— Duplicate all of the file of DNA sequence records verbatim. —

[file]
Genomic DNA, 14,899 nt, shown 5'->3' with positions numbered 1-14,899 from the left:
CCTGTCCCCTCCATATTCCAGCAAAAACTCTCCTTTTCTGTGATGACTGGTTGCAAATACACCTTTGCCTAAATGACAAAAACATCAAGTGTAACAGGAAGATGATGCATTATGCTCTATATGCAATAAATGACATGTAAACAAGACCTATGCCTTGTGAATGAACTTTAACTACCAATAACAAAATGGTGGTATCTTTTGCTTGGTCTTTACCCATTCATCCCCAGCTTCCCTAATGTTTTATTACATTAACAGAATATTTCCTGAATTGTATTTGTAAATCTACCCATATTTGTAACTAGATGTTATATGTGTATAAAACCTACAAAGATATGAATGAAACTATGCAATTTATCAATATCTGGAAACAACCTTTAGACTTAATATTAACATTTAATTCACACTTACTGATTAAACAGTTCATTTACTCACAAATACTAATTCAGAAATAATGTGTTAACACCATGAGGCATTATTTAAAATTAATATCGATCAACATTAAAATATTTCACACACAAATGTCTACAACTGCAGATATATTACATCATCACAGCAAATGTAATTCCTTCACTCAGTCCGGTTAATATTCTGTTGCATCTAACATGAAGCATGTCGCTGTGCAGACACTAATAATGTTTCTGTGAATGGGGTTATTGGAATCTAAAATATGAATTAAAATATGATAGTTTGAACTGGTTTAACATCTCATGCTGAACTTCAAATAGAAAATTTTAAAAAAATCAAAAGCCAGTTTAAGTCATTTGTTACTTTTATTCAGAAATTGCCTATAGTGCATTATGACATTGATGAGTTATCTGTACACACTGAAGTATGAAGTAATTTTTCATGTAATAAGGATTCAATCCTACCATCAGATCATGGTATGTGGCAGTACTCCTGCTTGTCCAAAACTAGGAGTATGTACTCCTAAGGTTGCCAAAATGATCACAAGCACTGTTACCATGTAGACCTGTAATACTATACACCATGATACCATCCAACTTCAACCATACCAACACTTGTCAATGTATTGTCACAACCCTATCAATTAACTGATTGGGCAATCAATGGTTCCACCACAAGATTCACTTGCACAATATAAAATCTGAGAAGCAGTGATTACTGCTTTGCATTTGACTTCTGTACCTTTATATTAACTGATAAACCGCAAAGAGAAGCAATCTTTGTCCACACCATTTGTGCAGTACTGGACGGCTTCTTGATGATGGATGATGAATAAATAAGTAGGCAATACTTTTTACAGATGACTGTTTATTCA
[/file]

Genomic DNA, 14,899 nt, shown 5'->3' with positions numbered 1-14,899 from the left:
CCTGTCCCCTCCATATTCCAGCAAAAACTCTCCTTTTCTGTGATGACTGGTTGCAAATACACCTTTGCCTAAATGACAAAAACATCAAGTGTAACAGGAAGATGATGCATTATGCTCTATATGCAATAAATGACATGTAAACAAGACCTATGCCTTGTGAATGAACTTTAACTACCAATAACAAAATGGTGGTATCTTTTGCTTGGTCTTTACCCATTCATCCCCAGCTTCCCTAATGTTTTATTACATTAACAGAATATTTCCTGAATTGTATTTGTAAATCTACCCATATTTGTAACTAGATGTTATATGTGTATAAAACCTACAAAGATATGAATGAAACTATGCAATTTATCAATATCTGGAAACAACCTTTAGACTTAATATTAACATTTAATTCACACTTACTGATTAAACAGTTCATTTACTCACAAATACTAATTCAGAAATAATGTGTTAACACCATGAGGCATTATTTAAAATTAATATCGATCAACATTAAAATATTTCACACACAAATGTCTACAACTGCAGATATATTACATCATCACAGCAAATGTAATTCCTTCACTCAGTCCGGTTAATATTCTGTTGCATCTAACATGAAGCATGTCGCTGTGCAGACACTAATAATGTTTCTGTGAATGGGGTTATTGGAATCTAAAATATGAATTAAAATATGATAGTTTGAACTGGTTTAACATCTCATGCTGAACTTCAAATAGAAAATTTTAAAAAAATCAAAAGCCAGTTTAAGTCATTTGTTACTTTTATTCAGAAATTGCCTATAGTGCATTATGACATTGATGAGTTATCTGTACACACTGAAGTATGAAGTAATTTTTCATGTAATAAGGATTCAATCCTACCATCAGATCATGGTATGTGGCAGTACTCCTGCTTGTCCAAAACTAGGAGTATGTACTCCTAAGGTTGCCAAAATGATCACAAGCACTGTTACCATGTAGACCTGTAATACTATACACCATGATACCATCCAACTTCAACCATACCAACACTTGTCAATGTATTGTCACAACCCTATCAATTAACTGATTGGGCAATCAATGGTTCCACCACAAGATTCACTTGCACAATATAAAATCTGAGAAGCAGTGATTACTGCTTTGCATTTGACTTCTGTACCTTTATATTAACTGATAAACCGCAAAGAGAAGCAATCTTTGTCCACACCATTTGTGCAGTACTGGACGGCTTCTTGATGATGGATGATGAATAAATAAGTAGGCAATACTTTTTACAGATGACTGTTTATTCA